Another serious health concern involves the formation of a pseudotumor which is often caused by adverse reactions to metal debris. This adverse health issue may also be fatal.

Additionally, when a hip implant is defective, the patient will often have to undergo one or more additional surgeries to correct issues. These additional surgeries are known as “hip replacement revision surgery,” which in itself, is a health risk. Hip revision surgery is a health risk because it exposes a patient to additional risks of infection, heart attacks, blood clots, and more.

Other health risks involved with defective hip implants include:

  • Permanent disability, or significantly reduced mobility
  • Prolonged chronic pain
  • Blindness/reduced vision

Is a device recall required for a lawsuit?

No, certain devices have not been recalled but are still subject to litigation due to the high rate of failure and patient injury. For example, the DePuy Pinnacle hip replacement has not been recalled, yet the manufacturer(s) (Johnson & Johnson and DePuy) are currently facing almost $2 billion in lawsuits due to injuries from this device.

What other devices are subject to litigation?

If the hip replacement is made of metal and caused injury due to device failure, there’s a good chance you’re eligible to receive compensation regardless of whether or not there was a recall. Below are some additional (non-recalled) metal hip implants linked to serious patient injury.

  • Zimmer/Biomet M2a Magnum
  • DePuy Pinnacle

Can the manufacturers be sued?

Yes, absolutely! If you were injured by one of the devices listed above, or another hip replacement made of metal, there’s a good chance that you’re entitled to compensation for your injuries. Since your injury occurred due to a defective medical device, the manufacturer is at fault, and thus, is legally liable. With that said, there’s a time limit on your claim; so, it’s important to seek legal and medical advice as soon as possible.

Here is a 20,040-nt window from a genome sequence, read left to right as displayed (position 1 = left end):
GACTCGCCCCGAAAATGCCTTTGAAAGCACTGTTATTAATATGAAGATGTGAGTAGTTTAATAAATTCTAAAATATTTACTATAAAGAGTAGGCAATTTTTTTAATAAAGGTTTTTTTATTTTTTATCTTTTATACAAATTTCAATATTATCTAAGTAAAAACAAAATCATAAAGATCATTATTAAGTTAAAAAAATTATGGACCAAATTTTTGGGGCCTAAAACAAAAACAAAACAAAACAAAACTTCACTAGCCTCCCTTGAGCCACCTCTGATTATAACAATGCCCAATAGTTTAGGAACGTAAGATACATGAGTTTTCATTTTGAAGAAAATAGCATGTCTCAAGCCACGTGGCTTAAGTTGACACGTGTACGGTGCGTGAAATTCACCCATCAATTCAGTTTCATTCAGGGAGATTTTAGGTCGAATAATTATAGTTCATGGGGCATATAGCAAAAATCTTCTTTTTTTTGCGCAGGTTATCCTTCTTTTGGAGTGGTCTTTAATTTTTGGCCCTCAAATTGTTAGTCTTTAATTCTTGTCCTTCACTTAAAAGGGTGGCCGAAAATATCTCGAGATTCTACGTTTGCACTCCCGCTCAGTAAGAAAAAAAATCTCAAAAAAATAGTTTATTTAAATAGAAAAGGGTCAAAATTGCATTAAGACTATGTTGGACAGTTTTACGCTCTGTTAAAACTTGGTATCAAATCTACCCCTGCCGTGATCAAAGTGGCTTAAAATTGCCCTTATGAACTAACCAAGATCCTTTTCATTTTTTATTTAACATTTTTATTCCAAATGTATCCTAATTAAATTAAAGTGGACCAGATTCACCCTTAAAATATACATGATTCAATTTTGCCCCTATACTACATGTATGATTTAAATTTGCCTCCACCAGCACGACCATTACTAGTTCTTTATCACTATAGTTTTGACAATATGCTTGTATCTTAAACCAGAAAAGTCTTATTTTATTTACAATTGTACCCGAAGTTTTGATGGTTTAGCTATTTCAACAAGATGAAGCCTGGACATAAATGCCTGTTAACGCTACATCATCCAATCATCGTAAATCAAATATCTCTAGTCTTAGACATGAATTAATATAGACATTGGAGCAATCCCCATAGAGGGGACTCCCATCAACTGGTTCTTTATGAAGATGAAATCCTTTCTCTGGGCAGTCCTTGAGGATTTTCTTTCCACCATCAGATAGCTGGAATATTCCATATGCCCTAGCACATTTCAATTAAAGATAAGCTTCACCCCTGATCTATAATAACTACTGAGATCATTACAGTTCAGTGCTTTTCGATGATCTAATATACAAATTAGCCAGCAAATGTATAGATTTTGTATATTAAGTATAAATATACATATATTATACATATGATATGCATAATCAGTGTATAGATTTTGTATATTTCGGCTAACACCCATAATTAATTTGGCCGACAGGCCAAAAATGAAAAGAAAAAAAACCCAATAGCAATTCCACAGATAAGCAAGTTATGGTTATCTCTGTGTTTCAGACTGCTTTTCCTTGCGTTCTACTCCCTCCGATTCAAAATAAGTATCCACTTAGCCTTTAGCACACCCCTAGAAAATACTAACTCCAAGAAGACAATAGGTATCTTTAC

What does it cost to file a lawsuit against the manufacturer?

Nothing. If you or someone you know have been affected by a defective metal hip implant, you’re eligible for a free case review and pay nothing until we win your case and collect a settlement.

Is there a statute of limitations on hip replacement lawsuits?

Yes. The statute of limitations will depend on several factors such as: the type of device, the state where it occurred, when the injury was discovered, if/when you had hip revision surgery etc. You’ll need to consult with an attorney to determine the exact statute of limitations on your claim.

Who’s eligible for compensation?

Individuals are eligible to file a lawsuit against the manufacturer as long as they meet the following criteria:

  • You were injured or significantly affected by a metal-on-metal hip implant.
  • The hip replacement procedure occurred in the United States.
  • Your claim falls within the statute of limitations.

Please note, these are general guidelines; it’s impossible to provide absolute answers without an actual legal consultation